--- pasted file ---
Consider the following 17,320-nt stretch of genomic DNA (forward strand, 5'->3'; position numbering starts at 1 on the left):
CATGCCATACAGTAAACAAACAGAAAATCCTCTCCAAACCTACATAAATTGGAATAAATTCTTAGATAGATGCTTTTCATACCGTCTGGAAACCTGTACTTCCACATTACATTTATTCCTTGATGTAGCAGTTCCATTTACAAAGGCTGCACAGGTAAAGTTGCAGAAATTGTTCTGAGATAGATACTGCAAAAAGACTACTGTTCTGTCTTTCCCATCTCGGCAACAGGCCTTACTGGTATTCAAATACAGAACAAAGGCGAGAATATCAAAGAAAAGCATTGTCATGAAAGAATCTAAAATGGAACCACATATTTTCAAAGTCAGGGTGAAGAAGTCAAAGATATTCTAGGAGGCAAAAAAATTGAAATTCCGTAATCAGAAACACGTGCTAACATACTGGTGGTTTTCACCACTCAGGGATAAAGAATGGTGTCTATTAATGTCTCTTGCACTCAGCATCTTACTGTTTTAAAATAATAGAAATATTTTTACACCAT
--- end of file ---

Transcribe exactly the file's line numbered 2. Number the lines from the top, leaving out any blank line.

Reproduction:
CATGCCATACAGTAAACAAACAGAAAATCCTCTCCAAACCTACATAAATTGGAATAAATTCTTAGATAGATGCTTTTCATACCGTCTGGAAACCTGTACTTCCACATTACATTTATTCCTTGATGTAGCAGTTCCATTTACAAAGGCTGCACAGGTAAAGTTGCAGAAATTGTTCTGAGATAGATACTGCAAAAAGACTACTGTTCTGTCTTTCCCATCTCGGCAACAGGCCTTACTGGTATTCAAATACAGAACAAAGGCGAGAATATCAAAGAAAAGCATTGTCATGAAAGAATCTAAAATGGAACCACATATTTTCAAAGTCAGGGTGAAGAAGTCAAAGATATTCTAGGAGGCAAAAAAATTGAAATTCCGTAATCAGAAACACGTGCTAACATACTGGTGGTTTTCACCACTCAGGGATAAAGAATGGTGTCTATTAATGTCTCTTGCACTCAGCATCTTACTGTTTTAAAATAATAGAAATATTTTTACACCAT